Military assistance and energy equipment key for Ukraine this winter

DISCLAIMER: All opinions in this column reflect the views of the author(s), not of EURACTIV Media network.

Moveable wood stoves for the Ukrainian Army are tested post production in preparation for winter, in Kharkiv, Ukraine, 18 November 2022 amid Russia's military invasion. [EPA-EFE/SERGEY KOZLOV]

Against the onslaught of Russian attacks, a much more sustainable solution is needed for Ukraine, which, arguably, falls across two key pillars: military assistance and sufficient energy equipment, writes Victoria Voytsitska.

Victoria Voytsitska is an International Centre for Ukrainian Victory (ICUV) Board member, former Member of the Parliament of Ukraine and Secretary of the Parliamentary Committee on Fuel-Energy, Nuclear Policies and Security.

The morning of November 17 started not with a cup of coffee, but with a three-hour air raid alarm across Ukraine, as Russia launched a new wave of missile and drone strikes on the country’s critical infrastructure.

Throughout October and November, Russia deployed hundreds of missiles and Iranian drones, in an effort to destabilise Ukraine’s critical energy systems. This has inflicted considerable damage to the country’s electricity supply, with almost 10 million Ukrainians now facing daily outages.

The situation is worsening as Russia extends its attacks toward Ukraine’s natural gas infrastructure. Their ambition, ostensibly, is to deprive Ukraine of its ability to extract natural gas in the east of the country, where over 90% of production is concentrated.

Ukraine produces enough gas to provide 80% of its national demand, which means that, if Russia succeeds in destroying or causing damage to enough wells and critical systems, there is a real risk that Ukrainians will freeze in their own homes this winter.

It’s therefore vital that Ukraine receives further military assistance and energy equipment to get through the coming months.

All of this comes against the backdrop of Ukrainian battlefield success, which, last week, saw forces reclaim the port city of Kherson. The Russian military, in response, is now seeking to inflict pain on everyday Ukrainians by leaving them without basic utilities.

The Kremlin wants to create a humanitarian catastrophe, which will push the Ukrainian leadership into premature peace negotiations.

Ukrainians are calling this plan ‘Holodomor’ – meaning ‘killing by freezing’ – a strategy that resembles the Soviet-made famine of Holodomor, in 1932-33, which claimed up to 10 million lives.

Nevertheless, despite a deteriorating picture, vis-à-vis energy supplies, 86% of Ukrainians are convinced that their country should continue to resist Russia.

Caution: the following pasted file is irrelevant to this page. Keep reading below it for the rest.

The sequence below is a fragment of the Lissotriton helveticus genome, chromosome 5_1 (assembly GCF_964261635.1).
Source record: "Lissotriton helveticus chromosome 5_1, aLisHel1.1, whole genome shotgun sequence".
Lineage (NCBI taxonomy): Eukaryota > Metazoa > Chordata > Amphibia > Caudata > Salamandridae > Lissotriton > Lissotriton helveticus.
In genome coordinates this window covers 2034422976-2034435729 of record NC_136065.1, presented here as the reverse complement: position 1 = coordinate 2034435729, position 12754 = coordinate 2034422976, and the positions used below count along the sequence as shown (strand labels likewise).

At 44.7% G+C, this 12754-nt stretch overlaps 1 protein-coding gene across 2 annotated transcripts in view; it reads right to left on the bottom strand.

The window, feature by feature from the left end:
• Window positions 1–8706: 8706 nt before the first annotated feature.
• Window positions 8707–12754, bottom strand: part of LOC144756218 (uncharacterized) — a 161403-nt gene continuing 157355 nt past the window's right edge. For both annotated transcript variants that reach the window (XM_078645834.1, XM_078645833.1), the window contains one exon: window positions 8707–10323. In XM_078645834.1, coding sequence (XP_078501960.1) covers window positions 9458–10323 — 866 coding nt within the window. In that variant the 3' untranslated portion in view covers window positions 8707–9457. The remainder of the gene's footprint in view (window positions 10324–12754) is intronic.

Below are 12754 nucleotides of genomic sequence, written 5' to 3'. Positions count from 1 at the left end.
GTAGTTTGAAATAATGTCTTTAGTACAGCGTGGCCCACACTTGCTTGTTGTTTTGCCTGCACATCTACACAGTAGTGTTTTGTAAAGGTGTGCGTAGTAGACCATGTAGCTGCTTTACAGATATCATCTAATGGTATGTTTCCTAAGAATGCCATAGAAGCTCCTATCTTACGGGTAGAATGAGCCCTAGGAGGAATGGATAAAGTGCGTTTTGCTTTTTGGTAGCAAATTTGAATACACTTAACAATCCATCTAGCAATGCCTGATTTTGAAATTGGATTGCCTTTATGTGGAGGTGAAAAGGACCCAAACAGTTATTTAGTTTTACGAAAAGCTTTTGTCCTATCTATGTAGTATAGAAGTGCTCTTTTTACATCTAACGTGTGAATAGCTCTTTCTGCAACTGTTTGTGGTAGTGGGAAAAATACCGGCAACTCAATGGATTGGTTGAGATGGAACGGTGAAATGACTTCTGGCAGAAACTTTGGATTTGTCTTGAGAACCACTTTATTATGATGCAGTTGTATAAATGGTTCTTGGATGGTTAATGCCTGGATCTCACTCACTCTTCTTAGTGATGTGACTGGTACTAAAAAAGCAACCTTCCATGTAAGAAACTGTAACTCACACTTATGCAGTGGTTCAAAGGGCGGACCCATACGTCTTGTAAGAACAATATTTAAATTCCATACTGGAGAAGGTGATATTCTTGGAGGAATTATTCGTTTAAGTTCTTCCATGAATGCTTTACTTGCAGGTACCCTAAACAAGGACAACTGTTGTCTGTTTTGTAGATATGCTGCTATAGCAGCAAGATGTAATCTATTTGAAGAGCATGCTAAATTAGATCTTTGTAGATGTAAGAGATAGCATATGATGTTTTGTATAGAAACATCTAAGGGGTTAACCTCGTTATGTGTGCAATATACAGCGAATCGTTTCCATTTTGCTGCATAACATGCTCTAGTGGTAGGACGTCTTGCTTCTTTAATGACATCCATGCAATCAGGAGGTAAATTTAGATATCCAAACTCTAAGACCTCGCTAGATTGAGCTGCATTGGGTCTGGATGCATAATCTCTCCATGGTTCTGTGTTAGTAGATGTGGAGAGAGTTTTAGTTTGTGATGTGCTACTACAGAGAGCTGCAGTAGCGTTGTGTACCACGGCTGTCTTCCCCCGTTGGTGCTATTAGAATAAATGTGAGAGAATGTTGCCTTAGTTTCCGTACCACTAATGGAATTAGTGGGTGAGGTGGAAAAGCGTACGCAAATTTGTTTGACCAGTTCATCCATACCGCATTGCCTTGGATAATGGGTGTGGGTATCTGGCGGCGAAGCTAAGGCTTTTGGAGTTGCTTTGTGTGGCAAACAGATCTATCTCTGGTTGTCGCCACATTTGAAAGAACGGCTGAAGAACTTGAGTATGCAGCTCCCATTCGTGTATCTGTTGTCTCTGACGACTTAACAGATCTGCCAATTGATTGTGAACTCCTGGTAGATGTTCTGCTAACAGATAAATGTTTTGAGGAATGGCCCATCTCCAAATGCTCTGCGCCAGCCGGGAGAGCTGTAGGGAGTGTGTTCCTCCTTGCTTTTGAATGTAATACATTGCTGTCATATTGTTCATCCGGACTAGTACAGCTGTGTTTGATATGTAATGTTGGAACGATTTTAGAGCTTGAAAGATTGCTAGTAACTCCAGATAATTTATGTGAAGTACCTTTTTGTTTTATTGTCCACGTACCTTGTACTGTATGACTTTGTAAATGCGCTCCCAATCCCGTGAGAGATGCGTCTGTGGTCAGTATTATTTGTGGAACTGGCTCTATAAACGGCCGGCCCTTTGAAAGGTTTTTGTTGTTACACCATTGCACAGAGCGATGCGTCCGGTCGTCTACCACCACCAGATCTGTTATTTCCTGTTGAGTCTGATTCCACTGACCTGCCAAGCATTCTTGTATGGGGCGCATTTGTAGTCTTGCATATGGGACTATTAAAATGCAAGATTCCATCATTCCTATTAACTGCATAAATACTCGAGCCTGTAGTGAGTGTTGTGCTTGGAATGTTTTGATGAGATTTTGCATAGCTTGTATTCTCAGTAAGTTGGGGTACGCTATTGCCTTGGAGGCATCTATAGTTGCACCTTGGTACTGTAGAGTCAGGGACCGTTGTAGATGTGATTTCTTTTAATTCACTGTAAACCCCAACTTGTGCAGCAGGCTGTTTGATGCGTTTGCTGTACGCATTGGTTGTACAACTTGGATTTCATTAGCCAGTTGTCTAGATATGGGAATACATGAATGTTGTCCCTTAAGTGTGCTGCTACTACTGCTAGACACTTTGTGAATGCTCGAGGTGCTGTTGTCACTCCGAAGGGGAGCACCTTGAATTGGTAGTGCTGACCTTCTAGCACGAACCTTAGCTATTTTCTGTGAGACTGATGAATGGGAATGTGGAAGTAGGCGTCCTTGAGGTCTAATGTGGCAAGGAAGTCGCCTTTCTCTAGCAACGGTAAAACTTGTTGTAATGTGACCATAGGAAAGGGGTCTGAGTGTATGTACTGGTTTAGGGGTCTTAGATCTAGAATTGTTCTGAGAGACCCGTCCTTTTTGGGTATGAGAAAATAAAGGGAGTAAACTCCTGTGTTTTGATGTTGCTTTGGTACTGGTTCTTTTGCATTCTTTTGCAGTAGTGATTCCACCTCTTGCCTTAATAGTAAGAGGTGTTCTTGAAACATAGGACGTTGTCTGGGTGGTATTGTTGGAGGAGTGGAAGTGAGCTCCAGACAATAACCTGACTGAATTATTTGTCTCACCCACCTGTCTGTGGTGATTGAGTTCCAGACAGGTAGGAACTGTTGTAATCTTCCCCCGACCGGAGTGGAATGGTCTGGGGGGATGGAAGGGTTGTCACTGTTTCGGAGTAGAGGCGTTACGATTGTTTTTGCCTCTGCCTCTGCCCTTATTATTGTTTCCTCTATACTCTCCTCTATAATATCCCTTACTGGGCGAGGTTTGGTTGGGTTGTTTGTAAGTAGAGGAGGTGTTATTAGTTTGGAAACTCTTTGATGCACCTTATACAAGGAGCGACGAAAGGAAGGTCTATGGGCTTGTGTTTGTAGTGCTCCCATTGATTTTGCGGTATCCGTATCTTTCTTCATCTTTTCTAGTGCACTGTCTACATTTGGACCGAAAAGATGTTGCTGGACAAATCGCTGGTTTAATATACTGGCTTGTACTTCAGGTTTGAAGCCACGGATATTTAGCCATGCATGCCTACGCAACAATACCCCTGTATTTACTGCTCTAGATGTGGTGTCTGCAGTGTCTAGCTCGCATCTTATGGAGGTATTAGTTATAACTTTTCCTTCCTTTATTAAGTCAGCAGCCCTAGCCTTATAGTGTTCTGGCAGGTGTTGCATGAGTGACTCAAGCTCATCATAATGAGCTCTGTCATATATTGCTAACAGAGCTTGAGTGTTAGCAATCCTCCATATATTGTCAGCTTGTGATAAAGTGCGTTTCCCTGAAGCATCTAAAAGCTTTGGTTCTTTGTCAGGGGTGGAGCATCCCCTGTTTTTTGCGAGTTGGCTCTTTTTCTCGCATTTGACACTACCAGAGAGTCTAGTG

This is quite something, given the terror of these attacks. A friend of a colleague was poisoned during a blackout in Kyiv by carbon monoxide due to a wrongly-installed power generator. Another blackout in Lviv left a friend stuck in the elevator, where she was forced to spend three hours in darkness with her terrified two-year-old.

An acquaintance in Cherkasy, who was in the hospital for a c-section, was separated from her child in the hospital for three days due to electrical system failures between the floors of the building following a Russian attack.

These attacks are causing misery for millions of Ukrainians across the country. Blackouts are affecting the work of water sanitation and sewage centres. In major cities, multi-story apartments are deprived of electricity, leaving residents unable to use their stoves for cooking. And, critically, hospital intensive care units, which rely on steady supplies of energy to function are facing periodic shutdowns. There simply aren’t enough generators to meet demand.

Ukrainian energy companies are trying to address the situation, working around the clock to restore supply. However, against the onslaught of Russian attacks, a much more sustainable solution is needed, which, arguably, falls across two key pillars: military assistance and sufficient energy equipment.

Whilst we, Ukrainians, are extremely grateful for the assistance from our European allies, more will be needed to liberate the occupied territories and wrestle back their key infrastructure. To achieve this, we need more conventional military equipment, such as tanks and armoured vehicles. We also need air and missile defence assistance, too, to protect supplies. Ukraine has already deployed German Iris-T and the US-Norwegian NASAMS.

But, given news of Russia’s purchase of ballistic missiles from Iran, further support from our Western allies is needed to protect Ukrainian cities and maintain our battlefield momentum. A quick, short-term solution, which we are appealing for, is for the delivery of more tactical defence systems, which do not require lengthy crew training, like the German Gepard and US C-RAMs systems.

To keep our energy infrastructure working, we will need transformers, modular heating systems, mobile radiators, and generators, which, collectively and at scale, would provide cover for substations and other damaged facilities. Here, the support of Germany, Canada, Switzerland, and South Korea, who produce such equipment, could be instrumental.

It is fast becoming clear that, in an effort to exact revenge for his army’s collapse in the east of Ukraine, Vladimir Putin is now seeking to punish Ukrainians through targeted assaults on our day-to-day infrastructure. He is seeking to further destroy our economy. And he is hoping, by doing so, that he can push tens of millions of refugees into Europe. We cannot let this happen.

There is another way, which is why we are calling on our European allies to help Ukraine at this critical juncture, and ensure we can push Russia out of our country once and for all.

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